According to Plunkett Research, the global food and agricultural industry will reach $7.6 trillion by the end of this year. In the U.S., sales from retail grocery stores and supermarket reached over $650 billion in 2013 — up 2.5 percent from 2012 and sales from nontraditional food-sellers reached a figure of $435 billion in 2013.

Putting these together, we get the total picture of more than $1 trillion in food and beverage sales in the U.S. That doesn't even include major players like the restaurant and bar industry, which accounted for another $552 billion in revenues for the year — up 4.2 percent from 2012. And don't forget convenience stores, which totaled another $176 billion in F&B sales.

With increasing revenues and purchases comes increasing demand. Combine that with specialized services, changing demographics and a volatile economy in the U.S. and across the world, and technology is the only way to ensure complete parity in service. Food industry leaders have been quick to see which way the winds are blowing and have been active in welcoming technological innovations.

Hack//Dining NYC is one of the latest events to showcase how technology will be a driving factor in the F&B industry in the future. The hackathon was focused on bringing digital innovations closer to the F&B industry, to help both retail and restaurants focus on not only better service but also on better value.

What we have as a result of this groundbreaking event are some of the coolest food apps to savor. The key idea behind every hackathon model here was to facilitate a service algorithm to work with the customer's viewpoint in mind. This would streamline deliverables, improve the supply chain tactics and scale up businesses easily with the help of advanced digital strategies.

Challenges were set forth by major industry players like Applegate, Chipotle and Google, which had put forth a Corporate Wellness Challenge. The expectation for Google was an app that would connect corporate food service providers with better food and behavior choices of Google employees to deliver high-quality, nutritious food. This would in turn lead to better productivity for the company and a more wholesome life for each individual.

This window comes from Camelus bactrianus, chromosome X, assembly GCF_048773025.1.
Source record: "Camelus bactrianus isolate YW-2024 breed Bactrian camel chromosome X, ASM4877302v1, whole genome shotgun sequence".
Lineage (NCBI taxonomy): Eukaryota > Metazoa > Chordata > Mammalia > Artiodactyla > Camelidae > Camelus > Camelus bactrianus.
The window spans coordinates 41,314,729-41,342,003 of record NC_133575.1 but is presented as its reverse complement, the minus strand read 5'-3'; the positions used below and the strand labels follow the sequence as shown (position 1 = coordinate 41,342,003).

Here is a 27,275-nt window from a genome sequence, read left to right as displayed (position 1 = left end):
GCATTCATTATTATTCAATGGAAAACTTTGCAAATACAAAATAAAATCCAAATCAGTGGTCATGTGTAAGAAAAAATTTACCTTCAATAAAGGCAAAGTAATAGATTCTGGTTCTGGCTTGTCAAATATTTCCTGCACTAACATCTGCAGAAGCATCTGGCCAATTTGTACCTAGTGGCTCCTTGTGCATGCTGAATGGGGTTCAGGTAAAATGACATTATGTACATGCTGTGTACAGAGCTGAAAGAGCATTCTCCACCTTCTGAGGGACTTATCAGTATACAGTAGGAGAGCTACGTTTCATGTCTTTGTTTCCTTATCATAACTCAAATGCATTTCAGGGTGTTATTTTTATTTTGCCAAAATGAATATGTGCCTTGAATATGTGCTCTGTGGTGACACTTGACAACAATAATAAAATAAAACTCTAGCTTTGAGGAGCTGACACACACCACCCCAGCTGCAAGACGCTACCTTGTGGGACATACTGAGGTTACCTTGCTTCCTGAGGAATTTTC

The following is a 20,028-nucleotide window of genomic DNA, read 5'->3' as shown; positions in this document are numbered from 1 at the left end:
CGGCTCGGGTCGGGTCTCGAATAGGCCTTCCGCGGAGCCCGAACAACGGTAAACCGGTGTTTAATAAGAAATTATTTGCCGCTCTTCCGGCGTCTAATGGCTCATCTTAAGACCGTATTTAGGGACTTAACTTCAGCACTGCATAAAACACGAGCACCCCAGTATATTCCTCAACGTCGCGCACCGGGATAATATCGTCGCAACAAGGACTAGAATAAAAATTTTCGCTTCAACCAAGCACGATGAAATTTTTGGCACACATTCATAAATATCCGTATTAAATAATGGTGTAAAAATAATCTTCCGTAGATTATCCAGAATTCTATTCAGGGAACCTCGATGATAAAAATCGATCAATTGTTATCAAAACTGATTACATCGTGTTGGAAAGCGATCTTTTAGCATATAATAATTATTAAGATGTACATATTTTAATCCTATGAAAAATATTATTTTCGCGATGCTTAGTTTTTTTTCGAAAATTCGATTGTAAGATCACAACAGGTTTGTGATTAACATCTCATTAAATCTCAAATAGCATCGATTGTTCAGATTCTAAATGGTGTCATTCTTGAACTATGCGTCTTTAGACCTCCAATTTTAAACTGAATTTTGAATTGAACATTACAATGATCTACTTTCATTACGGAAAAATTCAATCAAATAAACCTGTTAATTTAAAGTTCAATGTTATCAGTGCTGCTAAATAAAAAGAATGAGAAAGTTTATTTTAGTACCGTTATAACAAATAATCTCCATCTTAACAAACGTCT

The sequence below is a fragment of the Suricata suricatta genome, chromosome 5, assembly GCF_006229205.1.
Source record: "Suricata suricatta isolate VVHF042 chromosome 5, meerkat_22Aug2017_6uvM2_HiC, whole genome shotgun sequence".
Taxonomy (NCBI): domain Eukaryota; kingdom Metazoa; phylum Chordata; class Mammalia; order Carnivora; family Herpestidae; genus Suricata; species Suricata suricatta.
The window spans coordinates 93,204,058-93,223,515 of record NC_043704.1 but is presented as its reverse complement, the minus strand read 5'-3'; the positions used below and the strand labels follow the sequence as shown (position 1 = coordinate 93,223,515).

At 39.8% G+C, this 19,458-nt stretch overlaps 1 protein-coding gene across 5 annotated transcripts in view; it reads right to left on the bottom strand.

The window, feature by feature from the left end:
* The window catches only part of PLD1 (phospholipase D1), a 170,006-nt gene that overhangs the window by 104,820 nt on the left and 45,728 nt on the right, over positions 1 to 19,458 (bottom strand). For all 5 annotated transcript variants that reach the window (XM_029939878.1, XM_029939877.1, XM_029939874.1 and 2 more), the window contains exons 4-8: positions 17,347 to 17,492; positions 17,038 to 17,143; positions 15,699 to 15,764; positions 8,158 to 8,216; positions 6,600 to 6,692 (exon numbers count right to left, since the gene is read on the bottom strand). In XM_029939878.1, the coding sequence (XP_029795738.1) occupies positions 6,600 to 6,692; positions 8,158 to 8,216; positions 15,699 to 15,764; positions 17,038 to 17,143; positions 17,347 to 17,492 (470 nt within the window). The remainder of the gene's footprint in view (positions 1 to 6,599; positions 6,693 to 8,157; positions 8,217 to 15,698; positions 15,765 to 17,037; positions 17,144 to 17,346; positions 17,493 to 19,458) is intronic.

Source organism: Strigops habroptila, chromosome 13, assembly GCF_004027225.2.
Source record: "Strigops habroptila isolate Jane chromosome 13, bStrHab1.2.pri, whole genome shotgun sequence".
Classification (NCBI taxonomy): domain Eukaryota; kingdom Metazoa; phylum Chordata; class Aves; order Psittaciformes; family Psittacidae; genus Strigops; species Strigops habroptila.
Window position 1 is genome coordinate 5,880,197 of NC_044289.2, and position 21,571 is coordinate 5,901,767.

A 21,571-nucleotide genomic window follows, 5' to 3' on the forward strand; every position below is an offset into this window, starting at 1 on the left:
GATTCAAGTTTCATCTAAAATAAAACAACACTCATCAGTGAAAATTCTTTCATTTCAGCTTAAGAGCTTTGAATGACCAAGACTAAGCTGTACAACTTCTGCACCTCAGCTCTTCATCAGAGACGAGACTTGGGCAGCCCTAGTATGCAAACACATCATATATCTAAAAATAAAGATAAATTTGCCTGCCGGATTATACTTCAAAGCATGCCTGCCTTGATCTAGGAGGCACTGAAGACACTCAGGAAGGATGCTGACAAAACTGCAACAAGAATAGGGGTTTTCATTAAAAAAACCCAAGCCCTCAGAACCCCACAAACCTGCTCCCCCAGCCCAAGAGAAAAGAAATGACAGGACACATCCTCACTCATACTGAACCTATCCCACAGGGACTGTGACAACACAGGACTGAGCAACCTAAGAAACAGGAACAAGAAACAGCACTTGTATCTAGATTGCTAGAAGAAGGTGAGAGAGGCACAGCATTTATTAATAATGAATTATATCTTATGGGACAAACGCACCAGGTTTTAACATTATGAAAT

Professionals and techies converged to find ways to bring in better efficiency and sustainability in the industry. In this regard, using technology to find better food safety rules and maintaining food safety compliance was a key focus as well.

A notable mention here is an app developed by participant Trey Shelton that would create an instant feedback of a user's food choices running in a constant loop. Users will know immediately how their dining choices will affect their overall health and in turn encourage them to think about food in a positive manner, beyond just taste.

And the food industry is already seeing success from the use of technology.

A recent study conducted by accounting, tax and advisory services firm WeiserMazars has shown that "the American food and beverage industry is feeling bullish for 2014 after a strong 2013." Notable results from the survey included healthy growth in sales and profit through 2012 to 2013 13 percent rise in sales and employment, and 17 percent rise in average net profit.

Improved sales performance is directly linked to the smart use of existing and emerging technology. Additional help is now possible through the convergence of mobile technology and social media, which has brought consumers closer and has made it possible for markets to understand consumer behavior and needs better.

Every sector is bent on leveraging technology to gain better productivity. Technology has completely changed supply chain policies and supplier relationships, which have led to better inventory and cost control. Technology has also led to efficient automated guest services through touchscreens and handheld ordering devices.

The strategic focus of food and beverage companies is now to impact beyond marketing and drive innovation through every aspect of business in order to gain competitive advantage and a healthy market share.